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Switzerland maintains diplomatic relations with almost all countries and historically has served as a neutral intermediary and host to major international treaty conferences.

The Swiss Constitution declares the preservation of Switzerland's independence and welfare as the supreme objective of Swiss foreign policy. Below this overarching goal, the Constitution sets five specific foreign policy objectives: further the peaceful coexistence of nations; promote respect for human rights, democracy, and the rule of law; promote Swiss economic interests abroad; alleviate need and poverty in the world; and the preservation of natural resources.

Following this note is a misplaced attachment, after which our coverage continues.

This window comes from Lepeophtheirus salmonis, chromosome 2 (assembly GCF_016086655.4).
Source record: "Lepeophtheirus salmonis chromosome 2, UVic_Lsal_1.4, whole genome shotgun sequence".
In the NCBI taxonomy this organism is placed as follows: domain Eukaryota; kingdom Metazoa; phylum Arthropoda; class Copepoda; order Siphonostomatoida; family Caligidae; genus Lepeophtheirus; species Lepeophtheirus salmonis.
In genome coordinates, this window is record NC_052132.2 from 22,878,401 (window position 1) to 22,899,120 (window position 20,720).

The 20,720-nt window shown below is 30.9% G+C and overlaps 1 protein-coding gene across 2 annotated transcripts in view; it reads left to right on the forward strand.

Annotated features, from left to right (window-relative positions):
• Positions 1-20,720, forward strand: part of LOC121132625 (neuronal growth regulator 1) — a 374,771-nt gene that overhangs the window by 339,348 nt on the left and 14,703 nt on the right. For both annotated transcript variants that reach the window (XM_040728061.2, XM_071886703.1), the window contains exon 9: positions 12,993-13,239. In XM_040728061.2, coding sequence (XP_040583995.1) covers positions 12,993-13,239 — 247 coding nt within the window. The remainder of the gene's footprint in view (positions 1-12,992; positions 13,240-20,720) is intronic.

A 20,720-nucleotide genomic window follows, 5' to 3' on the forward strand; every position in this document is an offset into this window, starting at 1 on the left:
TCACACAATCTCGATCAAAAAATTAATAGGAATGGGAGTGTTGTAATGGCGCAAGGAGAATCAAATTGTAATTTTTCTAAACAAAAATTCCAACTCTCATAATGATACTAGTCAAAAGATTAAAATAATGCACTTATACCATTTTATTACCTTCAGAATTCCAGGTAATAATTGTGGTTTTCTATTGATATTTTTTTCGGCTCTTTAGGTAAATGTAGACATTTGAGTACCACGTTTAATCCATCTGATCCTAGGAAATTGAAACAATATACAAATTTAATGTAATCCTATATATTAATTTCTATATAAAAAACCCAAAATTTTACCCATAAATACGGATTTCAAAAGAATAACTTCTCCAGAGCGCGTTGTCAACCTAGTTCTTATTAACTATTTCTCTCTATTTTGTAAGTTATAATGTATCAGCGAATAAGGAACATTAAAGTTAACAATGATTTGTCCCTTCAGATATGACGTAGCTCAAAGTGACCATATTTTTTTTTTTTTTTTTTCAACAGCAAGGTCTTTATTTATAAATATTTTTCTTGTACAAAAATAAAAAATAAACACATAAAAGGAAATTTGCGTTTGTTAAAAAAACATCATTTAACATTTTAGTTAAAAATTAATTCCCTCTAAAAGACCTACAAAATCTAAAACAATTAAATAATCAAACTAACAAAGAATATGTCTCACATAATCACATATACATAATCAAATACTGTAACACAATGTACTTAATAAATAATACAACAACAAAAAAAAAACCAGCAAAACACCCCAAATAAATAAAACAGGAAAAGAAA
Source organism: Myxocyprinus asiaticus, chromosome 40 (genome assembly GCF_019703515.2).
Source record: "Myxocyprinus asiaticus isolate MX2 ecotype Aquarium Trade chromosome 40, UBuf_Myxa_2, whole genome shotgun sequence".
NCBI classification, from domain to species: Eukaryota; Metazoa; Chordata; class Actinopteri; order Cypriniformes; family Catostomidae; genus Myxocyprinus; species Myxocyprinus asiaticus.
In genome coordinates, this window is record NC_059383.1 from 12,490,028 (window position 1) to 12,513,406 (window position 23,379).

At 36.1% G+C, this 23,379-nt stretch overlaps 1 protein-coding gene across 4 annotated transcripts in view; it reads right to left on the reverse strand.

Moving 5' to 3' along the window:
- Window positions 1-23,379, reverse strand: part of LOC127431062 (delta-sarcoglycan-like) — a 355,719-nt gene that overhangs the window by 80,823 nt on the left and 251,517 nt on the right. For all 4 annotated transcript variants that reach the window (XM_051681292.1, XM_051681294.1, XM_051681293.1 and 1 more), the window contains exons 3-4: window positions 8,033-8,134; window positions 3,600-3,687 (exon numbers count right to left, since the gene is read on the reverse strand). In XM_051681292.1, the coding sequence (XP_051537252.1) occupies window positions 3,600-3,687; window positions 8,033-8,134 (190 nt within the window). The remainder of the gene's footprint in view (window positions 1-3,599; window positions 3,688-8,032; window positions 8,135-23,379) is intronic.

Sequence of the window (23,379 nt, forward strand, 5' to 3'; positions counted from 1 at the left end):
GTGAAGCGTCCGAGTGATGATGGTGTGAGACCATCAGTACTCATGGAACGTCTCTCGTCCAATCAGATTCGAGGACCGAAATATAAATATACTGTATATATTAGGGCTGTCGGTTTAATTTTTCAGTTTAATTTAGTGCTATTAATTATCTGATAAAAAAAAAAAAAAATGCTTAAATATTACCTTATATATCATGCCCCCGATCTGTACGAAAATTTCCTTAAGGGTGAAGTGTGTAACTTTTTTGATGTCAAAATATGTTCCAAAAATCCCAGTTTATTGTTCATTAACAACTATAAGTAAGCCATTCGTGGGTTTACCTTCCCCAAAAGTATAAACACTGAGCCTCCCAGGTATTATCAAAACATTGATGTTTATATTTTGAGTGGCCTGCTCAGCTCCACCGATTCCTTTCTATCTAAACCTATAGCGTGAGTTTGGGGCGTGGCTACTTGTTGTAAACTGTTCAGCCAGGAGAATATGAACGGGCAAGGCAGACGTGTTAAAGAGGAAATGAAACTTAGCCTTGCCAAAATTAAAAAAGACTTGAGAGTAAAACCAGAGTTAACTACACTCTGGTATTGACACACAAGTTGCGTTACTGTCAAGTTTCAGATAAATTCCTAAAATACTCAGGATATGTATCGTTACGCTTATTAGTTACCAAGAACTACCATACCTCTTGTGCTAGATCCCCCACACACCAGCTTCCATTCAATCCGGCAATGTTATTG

Switzerland has a militia army with a small nucleus of about 4,200 professional staff and virtually no full-time active combat units but is capable of full mobilization within 72 hours. They are pursuing a reduction of the size of the military while maintaining a high quality of knowledge and equipment standards. Traditionally, Switzerland has avoided alliances which are bi-lateral in nature, however they contribute to U.N.-sanctioned missions within the construct of the NATO Partnership for Peace, and contribute significantly in places such as Bosnia and Kosovo. Switzerland has also offered to assist Libya with their transition and reconstruction efforts.

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